In HMRC v Root2 Tax Ltd [2017] TC 06115, the First Tier Tribunal (FTT) found that an employee reward scheme did meet the criteria for disclosure under DOTAS and should have been disclosed by the promoters.

A tax arrangement must be disclosed to HMRC under DOTAS when:

  • It will, or might be expected to, enable any person to obtain a tax advantage, and
  • That tax advantage is, or might be expected to be, the main benefit or one of the main benefits of the arrangement, and
  • It is a tax arrangement that falls within any description ('hallmarks') prescribed in the relevant regulations.
  • Disclosure is generally required to be made by the scheme 'promoter'

The ‘Alchemy’ scheme involved an employee entering into almost simultaneous spread bets and hedging transactions.

  • Root2 claimed the scheme was not disclosable under the DOTAS regulations.
  • They raised various arguments to support this view.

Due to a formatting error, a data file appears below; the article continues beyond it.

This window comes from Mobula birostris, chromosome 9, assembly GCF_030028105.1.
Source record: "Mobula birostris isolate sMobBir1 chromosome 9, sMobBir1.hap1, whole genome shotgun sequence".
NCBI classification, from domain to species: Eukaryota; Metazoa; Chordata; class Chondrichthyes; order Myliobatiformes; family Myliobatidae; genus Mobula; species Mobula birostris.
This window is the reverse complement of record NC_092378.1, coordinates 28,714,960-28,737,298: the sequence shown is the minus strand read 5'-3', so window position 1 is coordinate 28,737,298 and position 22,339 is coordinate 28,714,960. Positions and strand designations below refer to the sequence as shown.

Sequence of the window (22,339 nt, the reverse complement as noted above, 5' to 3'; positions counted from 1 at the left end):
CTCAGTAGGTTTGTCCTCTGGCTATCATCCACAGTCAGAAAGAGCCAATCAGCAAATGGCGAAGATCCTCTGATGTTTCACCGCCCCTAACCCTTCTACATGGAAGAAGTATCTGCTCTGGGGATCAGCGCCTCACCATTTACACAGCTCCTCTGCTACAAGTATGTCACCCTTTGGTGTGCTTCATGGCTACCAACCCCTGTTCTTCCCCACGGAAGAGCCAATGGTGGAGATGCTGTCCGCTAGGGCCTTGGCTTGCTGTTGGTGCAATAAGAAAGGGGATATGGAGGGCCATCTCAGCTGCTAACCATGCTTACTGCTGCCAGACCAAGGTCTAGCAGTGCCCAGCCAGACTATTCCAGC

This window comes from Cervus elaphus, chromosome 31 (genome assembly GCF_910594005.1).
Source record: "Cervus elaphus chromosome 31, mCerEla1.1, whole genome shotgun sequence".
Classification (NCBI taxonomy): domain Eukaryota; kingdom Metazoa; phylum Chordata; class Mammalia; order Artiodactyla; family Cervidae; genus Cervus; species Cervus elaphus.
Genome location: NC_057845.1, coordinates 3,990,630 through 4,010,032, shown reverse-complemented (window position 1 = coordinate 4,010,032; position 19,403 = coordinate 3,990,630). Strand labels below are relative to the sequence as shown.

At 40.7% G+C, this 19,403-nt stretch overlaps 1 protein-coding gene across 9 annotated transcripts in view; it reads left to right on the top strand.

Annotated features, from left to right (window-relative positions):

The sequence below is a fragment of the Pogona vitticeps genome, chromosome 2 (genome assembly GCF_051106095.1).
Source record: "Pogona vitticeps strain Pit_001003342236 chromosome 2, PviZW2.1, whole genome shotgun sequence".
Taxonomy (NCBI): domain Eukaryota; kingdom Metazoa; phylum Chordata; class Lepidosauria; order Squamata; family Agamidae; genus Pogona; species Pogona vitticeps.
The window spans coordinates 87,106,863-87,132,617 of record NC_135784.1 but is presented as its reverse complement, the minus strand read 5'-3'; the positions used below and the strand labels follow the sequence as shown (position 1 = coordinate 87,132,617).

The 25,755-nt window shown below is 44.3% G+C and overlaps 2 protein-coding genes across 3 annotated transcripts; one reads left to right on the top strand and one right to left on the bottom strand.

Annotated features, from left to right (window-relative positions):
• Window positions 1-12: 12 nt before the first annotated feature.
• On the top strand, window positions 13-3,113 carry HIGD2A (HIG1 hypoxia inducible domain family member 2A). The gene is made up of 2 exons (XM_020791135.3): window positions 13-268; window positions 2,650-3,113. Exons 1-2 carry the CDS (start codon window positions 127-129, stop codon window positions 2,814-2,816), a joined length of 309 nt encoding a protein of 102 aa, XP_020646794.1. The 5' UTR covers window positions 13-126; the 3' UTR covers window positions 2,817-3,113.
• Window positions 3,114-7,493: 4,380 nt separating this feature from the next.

• The main claim was that the tax advantage was not, or might not be expected to be, the main benefit or one of the main benefits of the arrangement, because the spread bet could go either way; the employee could achieve a profit or suffer a loss, with taxes being paid when there was a profit.

The FTT disagreed and found that the arrangements were notifiable:

  • The scheme amounted to ‘arrangements’;
  • The scheme enabled, or might be expected to enable, a person to obtain a tax advantage;
  • The main benefit, or one of the main benefits, of the scheme (if it works) is the obtaining of that advantage;
  • It was a standard product;
  • Root2 were the ‘promoters’ of the scheme in the statutory sense.

This is the first case to have been heard in respect of a DOTAS notification. The effect of the decision is twofold; it enables HMRC not only to penalise Root2 for failing to notify the scheme under the DOTAS regulations, but also to issue Accelerated Payment Notices (APNs) on all taxpayers who took part in the scheme. Under the DOTAS rules there is no right of appeal against the decision which leaves judicial review as the only possible remaining option.

Links:

HMRC v Root2 Tax Ltd [2017] TC 06115

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